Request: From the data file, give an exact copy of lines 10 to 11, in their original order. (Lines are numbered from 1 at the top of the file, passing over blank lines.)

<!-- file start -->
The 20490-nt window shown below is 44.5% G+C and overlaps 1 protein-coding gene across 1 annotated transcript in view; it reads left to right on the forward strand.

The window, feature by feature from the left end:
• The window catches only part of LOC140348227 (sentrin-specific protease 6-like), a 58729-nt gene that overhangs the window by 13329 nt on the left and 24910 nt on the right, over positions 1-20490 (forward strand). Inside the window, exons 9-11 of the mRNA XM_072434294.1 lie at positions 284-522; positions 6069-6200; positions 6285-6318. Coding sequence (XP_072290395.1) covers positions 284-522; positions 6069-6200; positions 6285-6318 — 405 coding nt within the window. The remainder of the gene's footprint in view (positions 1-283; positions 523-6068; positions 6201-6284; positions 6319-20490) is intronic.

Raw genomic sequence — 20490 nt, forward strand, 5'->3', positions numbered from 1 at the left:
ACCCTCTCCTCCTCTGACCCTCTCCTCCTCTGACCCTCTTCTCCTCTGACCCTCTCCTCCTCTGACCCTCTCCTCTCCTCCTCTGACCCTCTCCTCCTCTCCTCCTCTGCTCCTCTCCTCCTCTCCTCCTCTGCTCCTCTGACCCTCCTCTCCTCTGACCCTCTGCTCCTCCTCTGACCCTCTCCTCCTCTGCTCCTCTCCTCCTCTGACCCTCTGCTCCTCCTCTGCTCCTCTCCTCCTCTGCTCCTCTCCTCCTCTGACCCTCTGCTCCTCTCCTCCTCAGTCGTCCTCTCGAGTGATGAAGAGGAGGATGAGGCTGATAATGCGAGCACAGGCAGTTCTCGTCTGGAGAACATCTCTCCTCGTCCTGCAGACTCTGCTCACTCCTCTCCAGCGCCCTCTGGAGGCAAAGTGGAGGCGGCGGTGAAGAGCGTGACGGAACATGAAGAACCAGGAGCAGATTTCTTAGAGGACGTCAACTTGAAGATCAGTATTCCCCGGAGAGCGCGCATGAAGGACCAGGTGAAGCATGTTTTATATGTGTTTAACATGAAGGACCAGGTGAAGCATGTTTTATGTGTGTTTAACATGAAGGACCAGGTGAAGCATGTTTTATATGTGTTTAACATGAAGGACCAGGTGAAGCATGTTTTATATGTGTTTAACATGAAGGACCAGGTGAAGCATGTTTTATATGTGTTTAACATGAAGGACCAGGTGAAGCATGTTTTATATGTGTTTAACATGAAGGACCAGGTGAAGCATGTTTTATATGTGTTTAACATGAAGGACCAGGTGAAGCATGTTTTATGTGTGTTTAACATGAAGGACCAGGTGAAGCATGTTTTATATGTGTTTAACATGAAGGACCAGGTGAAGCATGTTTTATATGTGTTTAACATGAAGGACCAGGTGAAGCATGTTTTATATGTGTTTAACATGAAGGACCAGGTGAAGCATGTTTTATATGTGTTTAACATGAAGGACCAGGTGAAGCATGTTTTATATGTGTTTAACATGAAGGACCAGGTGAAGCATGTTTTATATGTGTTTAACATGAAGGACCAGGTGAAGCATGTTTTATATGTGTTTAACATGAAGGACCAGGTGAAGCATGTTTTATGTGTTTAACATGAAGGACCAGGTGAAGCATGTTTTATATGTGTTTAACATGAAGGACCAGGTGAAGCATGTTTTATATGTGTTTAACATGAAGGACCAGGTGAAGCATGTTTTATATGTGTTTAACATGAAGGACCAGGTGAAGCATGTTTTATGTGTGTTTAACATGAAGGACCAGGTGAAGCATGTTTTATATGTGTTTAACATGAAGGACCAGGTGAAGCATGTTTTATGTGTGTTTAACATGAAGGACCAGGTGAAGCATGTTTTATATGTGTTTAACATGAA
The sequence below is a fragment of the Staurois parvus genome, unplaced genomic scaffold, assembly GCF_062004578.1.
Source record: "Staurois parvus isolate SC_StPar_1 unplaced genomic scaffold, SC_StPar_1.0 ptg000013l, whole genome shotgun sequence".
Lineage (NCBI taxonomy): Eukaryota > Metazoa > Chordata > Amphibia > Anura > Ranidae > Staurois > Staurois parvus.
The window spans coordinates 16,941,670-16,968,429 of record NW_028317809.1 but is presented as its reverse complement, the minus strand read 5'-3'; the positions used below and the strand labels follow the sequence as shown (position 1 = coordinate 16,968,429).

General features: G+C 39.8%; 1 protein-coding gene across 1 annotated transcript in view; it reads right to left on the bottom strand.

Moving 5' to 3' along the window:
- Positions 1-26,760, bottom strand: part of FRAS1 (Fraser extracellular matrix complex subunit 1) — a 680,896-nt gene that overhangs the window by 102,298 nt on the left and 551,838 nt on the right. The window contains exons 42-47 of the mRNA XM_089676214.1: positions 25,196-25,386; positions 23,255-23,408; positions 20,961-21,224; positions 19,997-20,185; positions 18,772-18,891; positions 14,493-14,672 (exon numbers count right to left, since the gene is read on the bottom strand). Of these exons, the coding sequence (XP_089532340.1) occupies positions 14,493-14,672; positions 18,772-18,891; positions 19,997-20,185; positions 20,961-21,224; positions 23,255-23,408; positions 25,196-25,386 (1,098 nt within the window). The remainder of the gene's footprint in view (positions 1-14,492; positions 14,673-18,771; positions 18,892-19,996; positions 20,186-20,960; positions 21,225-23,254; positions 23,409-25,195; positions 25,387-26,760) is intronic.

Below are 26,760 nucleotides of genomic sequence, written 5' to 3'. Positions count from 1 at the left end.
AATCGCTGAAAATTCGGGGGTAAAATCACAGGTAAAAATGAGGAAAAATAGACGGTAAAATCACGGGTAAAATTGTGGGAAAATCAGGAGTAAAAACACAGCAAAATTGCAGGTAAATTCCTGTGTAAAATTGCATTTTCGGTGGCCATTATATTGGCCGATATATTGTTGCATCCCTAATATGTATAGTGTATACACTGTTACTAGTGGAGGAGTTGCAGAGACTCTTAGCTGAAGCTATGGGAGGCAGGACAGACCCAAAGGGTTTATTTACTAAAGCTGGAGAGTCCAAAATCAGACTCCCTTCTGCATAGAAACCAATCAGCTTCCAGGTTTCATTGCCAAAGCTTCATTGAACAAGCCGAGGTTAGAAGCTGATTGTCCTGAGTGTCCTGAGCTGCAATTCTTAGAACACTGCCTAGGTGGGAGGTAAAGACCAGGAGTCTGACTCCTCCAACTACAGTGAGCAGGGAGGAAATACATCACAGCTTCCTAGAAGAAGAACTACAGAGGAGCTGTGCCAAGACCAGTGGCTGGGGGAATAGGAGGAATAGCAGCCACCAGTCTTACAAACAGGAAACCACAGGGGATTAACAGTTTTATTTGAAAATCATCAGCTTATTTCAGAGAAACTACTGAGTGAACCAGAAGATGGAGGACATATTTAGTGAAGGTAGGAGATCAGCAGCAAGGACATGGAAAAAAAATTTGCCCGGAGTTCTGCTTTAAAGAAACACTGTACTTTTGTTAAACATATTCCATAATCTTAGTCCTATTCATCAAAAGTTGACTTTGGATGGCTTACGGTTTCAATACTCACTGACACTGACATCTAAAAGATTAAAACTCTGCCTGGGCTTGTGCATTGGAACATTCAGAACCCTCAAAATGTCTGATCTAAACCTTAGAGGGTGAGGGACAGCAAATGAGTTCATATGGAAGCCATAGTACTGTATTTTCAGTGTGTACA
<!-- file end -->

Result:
General features: G+C 39.8%; 1 protein-coding gene across 1 annotated transcript in view; it reads right to left on the bottom strand.

Moving 5' to 3' along the window: